Truly great art makes me want to make art myself. Knowing me for the conceited bastard I am, you’d think the opposite: that I’d be inspired by Dan Brown novels or Oliver Stone movies or Nickelback songs to create my own rebuttals, showing them up. But bad art just depresses me. Good art entertains me. And great art compels me to run and catch up.
I thought I’d have a handle on Sleep No More, the interactive theater installation sponsored by the American Repertory Theatre. The CCE, the premier collegiate-level interactive murder mystery theater troupe, did this sort of thing twice a year. Sure, Punchdrunk Theatre, the British troupe that originated Sleep No More, probably had a higher budget and better actors. And taking Macbeth as inspiration would make things creepy. But I knew what to expect.
I had no idea what to expect.
After idling in a packed bar, Misch and I, along with twenty other audience members, were ushered into a long hallway. We were given white plastic masks, instructed not to talk but to touch anything we liked, and then led up a flight of stairs. What had been an abandoned Brookline high school a moment ago became a decaying hotel, covered with odd photographs, stuffed chairs, marked-up books and other knicknacks. Misch and I poked around the hotel lobby and the adjoining sitting room until a Hitchcock blonde with a pillbox hat hurried through the hall outside. We followed her.
We followed her down two flights of stairs, where she ducked into an office. A dozen audience members crowded along the walls, watching her rifle through a desk for something – a photograph. She stared at it, lost in shock, until a short man with a small mustache, dressed in dinner jacket with suspenders, stalked in. He snatched the photograph from her hands. He glared at her; she smiled at him, pleadingly; no words were exchanged. He seized her in his arms and kissed her. The air filled with feathers.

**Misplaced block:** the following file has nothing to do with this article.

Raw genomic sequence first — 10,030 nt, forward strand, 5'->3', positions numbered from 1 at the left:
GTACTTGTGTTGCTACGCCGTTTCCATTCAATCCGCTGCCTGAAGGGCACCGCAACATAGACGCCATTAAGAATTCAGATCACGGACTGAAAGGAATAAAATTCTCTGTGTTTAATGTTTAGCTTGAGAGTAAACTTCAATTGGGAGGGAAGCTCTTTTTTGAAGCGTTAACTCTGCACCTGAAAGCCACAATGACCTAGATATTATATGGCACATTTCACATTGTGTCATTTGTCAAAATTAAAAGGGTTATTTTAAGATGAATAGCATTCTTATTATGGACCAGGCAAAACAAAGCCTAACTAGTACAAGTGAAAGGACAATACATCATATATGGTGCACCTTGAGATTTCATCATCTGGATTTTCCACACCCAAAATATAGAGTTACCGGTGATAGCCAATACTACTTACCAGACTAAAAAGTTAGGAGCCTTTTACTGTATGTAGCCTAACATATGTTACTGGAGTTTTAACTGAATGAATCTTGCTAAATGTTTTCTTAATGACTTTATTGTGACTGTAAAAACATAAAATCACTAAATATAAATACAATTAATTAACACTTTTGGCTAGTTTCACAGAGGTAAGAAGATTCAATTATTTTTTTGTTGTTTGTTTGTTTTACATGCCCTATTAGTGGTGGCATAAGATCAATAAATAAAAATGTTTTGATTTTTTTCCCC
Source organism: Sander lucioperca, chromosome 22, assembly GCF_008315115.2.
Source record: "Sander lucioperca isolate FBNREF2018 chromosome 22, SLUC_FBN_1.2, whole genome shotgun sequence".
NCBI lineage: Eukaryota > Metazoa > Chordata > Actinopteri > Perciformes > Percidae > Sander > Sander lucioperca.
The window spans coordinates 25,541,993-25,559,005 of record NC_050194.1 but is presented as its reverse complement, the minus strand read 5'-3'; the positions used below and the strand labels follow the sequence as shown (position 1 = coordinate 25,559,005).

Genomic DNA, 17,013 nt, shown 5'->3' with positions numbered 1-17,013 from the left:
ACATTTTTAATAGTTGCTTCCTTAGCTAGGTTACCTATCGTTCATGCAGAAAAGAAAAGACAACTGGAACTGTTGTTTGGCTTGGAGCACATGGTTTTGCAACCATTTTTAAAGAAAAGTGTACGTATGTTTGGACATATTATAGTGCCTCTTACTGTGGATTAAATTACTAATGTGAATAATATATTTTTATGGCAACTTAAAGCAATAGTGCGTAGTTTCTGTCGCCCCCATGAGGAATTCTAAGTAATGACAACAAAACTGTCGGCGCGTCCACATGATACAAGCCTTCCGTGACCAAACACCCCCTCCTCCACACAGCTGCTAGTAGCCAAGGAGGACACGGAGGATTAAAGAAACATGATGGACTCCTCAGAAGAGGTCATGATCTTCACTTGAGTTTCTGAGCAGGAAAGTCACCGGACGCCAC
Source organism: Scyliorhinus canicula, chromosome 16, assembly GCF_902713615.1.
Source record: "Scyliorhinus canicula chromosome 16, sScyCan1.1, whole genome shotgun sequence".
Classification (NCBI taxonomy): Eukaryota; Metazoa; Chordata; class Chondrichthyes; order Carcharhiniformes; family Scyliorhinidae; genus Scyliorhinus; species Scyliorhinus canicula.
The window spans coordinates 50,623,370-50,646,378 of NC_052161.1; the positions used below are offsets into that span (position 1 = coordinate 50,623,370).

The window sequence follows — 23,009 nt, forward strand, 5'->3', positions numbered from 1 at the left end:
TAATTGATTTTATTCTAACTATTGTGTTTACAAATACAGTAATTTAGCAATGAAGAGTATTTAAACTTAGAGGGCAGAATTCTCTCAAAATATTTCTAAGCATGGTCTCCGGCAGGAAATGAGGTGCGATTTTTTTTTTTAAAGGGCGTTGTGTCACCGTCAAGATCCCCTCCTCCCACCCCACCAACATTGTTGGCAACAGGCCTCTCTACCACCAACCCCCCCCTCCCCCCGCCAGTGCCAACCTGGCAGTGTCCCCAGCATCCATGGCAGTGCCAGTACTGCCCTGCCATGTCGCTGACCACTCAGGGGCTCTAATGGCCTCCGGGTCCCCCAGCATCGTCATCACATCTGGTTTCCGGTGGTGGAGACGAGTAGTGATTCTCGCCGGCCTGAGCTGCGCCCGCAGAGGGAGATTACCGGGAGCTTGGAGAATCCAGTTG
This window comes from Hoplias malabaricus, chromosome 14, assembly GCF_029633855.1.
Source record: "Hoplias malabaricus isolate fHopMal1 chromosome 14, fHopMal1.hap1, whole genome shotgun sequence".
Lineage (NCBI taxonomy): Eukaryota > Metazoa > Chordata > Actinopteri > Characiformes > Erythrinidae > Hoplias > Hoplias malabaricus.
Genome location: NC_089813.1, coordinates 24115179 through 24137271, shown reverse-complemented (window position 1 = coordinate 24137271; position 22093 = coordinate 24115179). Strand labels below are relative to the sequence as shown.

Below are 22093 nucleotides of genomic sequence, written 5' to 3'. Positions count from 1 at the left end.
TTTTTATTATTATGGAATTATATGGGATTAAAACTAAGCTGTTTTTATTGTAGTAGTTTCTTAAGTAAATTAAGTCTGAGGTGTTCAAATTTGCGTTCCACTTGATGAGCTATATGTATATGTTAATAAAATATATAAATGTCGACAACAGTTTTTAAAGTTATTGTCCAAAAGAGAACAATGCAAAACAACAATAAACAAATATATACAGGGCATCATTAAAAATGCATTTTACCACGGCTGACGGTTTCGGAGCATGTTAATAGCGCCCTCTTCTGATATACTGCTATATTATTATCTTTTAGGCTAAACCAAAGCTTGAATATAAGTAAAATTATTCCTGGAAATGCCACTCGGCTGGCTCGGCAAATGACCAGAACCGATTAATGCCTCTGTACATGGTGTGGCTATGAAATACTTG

The two of them separated. I followed the man; Misch followed the woman.
And that’s the real genius behind Sleep No More. Not (just) the atmospheric minutiae with which they strew every room in the “hotel” they’ve created. Not (just) the wordless performances, acrobatic gyrations and haunted looks that recreate the story of MacBeth. Not (just) the nightmarish surreality created by the artful use of light, sound and space. What makes Sleep No More work is that the story changes drastically depending on whom you follow.
And you have to choose, because the characters don’t wait for you. The man I followed most of the night (Malcolm, I believe) took off at a sprint several times, forcing me to hurry in turn. This led to the image of a man in a dinner jacket fleeing down the halls of a hotel, pursued by white-masked figures: a bit of theater which the audience helped in creating. I followed Malcolm as he and the other courtiers carried off the King’s body, where it lay in state. When Malcolm and the others went to drink in a basement speakeasy covered in sawdust I followed them. Therein they played a card game of unclear meaning, which I endeavored to understand until one of them charged me with a hammer. I backed out of the way, but he wasn’t going for me: he was going for the wall behind me, to which he tacked a Nine of Spades.
And this was all before the banquet.
If these proceedings sound like a nightmare, that was the effect intended. Every element – visuals, sounds, staging, timing – contributed to a reality that looked recognizable but jerked to a different rhythm. At times I found myself standing in a crowd, watching one woman try to feed another poison. At time I found myself alone in a room with a woman and an empty crib. Had I been in another room, I might have seen a murder, or a still birth, or a drunken dance. Without a meticulous attention to detail and a genius grasp of the surreal, it wouldn’t have worked. But it worked perfectly.
See it with someone you trust.